Icing the Penguins

There’s no room for error.

That’s the mantra of the Milwaukee Panthers from today until the end of the season.  It’s time for the Milwaukee Panthers to nut up or shut up.

Damian Eargle's ability to alter shots, not just block them, is what makes him deadly.

Last go-round with Youngstown State, Kaylon Williams missed a go-ahead three-pointer and Tony Meier’s second chance opportunity was blocked by Damian Eargle, giving the Penguins a 68-66 victory over Milwaukee in Youngstown on ESPN3.

That game was a tale of two halves – mainly, the first half that featured Blake Allen not guarded by Ryan Allen, and the second half that did.  Allen put the Penguins up big at halftime, and despite being shut down in the second half, other Penguins rallied and got the victory.

Tonight, it’s going to be all about making shots and taking care of the ball so the team can hoist up more of them.  Milwaukee’s offense this season, apart from a few games, is best described as “anemic.”  It has been compounded by the mass attrition due to injury that I mentioned Sunday, but it’s basically all based around the fact that the players we put on the court have been unable to make the runs needed to put winnable games away, or get back into games that got away from them.

Blake Allen had a much harder time shooting over Ryan Allen than Tony Meier.

At Cleveland State, the Panthers were only down eight at halftime by some miracle, and if they had the offense going, might have gotten back into it.  An offensive show has failed to put away teams, and because of the Hack-a-Panther defense’s unfortunate effectiveness, the Panthers need to score a lot more away from the charity stripe to mitigate their problems at the line.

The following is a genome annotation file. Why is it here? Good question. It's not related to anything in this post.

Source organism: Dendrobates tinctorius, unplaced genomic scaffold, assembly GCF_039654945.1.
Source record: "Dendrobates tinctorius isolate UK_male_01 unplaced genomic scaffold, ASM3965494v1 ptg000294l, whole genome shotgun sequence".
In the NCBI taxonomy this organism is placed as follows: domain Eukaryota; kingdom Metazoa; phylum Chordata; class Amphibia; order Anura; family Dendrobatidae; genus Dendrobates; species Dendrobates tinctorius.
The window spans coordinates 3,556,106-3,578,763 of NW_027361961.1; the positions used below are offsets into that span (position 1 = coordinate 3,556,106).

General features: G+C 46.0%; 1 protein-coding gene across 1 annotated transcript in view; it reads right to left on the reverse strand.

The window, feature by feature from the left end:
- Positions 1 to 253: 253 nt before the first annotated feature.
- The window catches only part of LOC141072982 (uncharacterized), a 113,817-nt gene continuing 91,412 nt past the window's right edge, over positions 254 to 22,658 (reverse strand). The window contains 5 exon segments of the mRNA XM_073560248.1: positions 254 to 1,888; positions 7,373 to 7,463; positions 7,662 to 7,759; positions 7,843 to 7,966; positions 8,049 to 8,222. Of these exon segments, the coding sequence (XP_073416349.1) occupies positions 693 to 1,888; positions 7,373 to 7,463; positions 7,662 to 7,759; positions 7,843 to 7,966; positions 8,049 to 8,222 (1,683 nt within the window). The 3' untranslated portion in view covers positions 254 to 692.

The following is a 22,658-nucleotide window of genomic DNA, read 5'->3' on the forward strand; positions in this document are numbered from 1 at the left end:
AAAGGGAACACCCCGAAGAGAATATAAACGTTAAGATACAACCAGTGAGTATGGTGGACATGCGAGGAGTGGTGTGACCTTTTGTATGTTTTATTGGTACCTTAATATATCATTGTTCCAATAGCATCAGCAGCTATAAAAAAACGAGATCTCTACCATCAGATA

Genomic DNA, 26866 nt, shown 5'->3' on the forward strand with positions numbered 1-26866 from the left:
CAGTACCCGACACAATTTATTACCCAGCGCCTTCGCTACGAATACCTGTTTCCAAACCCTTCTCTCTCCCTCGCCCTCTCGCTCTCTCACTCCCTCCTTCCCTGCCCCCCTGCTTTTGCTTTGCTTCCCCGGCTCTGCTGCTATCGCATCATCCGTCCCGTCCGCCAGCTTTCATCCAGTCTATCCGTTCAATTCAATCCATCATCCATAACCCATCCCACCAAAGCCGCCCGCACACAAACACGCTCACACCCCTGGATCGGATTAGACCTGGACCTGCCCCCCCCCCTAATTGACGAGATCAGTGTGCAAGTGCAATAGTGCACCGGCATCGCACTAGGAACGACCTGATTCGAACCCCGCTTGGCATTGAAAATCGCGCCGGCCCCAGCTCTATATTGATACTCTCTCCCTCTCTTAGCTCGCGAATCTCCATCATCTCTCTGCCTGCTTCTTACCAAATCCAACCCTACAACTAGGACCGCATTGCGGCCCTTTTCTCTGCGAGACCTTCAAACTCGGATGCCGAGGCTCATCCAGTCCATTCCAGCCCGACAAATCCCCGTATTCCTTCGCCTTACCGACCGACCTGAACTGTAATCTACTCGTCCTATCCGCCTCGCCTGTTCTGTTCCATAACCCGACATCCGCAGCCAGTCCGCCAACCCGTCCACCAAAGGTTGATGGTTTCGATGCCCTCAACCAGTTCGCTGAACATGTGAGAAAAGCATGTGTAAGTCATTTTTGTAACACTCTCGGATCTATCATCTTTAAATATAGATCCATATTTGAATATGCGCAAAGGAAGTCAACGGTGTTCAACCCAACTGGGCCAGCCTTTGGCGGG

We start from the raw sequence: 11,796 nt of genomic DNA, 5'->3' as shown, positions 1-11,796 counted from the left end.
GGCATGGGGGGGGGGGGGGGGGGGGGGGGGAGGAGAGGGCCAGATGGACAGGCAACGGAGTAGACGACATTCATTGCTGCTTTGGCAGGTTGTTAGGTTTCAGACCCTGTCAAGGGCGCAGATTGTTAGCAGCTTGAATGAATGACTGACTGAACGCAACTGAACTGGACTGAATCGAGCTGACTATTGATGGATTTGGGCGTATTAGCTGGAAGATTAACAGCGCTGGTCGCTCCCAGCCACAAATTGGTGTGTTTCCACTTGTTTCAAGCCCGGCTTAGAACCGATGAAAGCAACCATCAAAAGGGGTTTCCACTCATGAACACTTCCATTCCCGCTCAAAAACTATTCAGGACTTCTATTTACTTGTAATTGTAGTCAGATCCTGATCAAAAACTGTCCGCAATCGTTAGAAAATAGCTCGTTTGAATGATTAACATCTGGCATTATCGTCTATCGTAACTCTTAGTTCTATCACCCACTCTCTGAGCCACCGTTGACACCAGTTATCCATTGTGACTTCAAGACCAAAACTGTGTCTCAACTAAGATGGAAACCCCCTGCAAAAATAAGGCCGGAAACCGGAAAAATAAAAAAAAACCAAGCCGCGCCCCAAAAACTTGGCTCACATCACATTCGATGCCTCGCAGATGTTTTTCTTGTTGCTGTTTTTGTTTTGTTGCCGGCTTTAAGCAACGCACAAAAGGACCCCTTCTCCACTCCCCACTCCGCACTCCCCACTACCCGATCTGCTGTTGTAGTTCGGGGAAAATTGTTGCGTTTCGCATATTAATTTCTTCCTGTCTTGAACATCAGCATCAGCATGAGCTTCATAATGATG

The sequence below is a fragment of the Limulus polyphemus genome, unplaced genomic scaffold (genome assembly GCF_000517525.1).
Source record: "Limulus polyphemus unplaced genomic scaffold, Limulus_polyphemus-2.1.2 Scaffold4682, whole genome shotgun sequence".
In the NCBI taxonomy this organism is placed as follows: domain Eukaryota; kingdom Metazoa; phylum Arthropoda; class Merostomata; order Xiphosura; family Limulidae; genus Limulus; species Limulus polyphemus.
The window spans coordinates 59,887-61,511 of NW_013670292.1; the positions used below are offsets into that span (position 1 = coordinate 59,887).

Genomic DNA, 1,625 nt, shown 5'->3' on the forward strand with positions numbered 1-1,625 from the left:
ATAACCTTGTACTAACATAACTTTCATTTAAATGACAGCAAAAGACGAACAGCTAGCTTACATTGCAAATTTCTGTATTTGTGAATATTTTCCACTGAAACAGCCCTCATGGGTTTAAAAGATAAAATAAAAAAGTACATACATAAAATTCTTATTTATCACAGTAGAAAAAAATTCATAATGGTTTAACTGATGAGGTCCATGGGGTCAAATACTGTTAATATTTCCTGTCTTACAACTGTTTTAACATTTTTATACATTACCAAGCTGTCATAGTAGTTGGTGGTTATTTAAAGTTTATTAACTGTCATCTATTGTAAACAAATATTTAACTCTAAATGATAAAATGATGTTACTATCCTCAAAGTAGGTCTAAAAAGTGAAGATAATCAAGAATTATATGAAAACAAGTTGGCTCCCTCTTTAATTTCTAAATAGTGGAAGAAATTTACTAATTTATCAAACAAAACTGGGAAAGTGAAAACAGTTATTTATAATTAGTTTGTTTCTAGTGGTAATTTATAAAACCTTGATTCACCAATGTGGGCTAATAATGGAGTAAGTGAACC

The key to this game will be to take it right at their inside players.  Damian Eargle is an all-conference level performer, but he won’t be able to guard both James Haarsma and Kyle Kelm.  Kelm is too long and skilled for him to be able to effectively guard, and Haarsma is too headstrong and assertive for him to pile up the blocks.  They can pound it inside and force Eargle to do acrobatics to block and alter shots without drawing fouls.  Milwaukee needs to get back to taking high percentage shots, and if they can get Eargle in foul trouble, they’ll have a field day inside.

When I say high percentage shots, that means taking solely three-pointers if your name is Paris Gulley or Tony Meier.  Both players have proven that they are much better shooters from 21 feet away then they are inside – Gulley’s floaters particularly draw the same kind of swooping feeling you get when you miss a step going downstairs.

All in all, it’s going to be a difficult game if the Panthers allow Youngstown State to force a lot of turnovers and get up early.  Both teams have lived and died by the three, and unfortunately for Milwaukee they are 267th in the nation at shooting beyond the arc.

Should the Panthers come out angry – and I would, considering the Penguins are the team that knocked them off the top 3PT defense pedestal – on the defensive end, look for a stiff defense on the perimeter.  If they don’t come out angry, and allow the ‘Guins to make the extra pass that nets them the open three-pointers they’re looking for, then it could wind up being a long night at the Cell.

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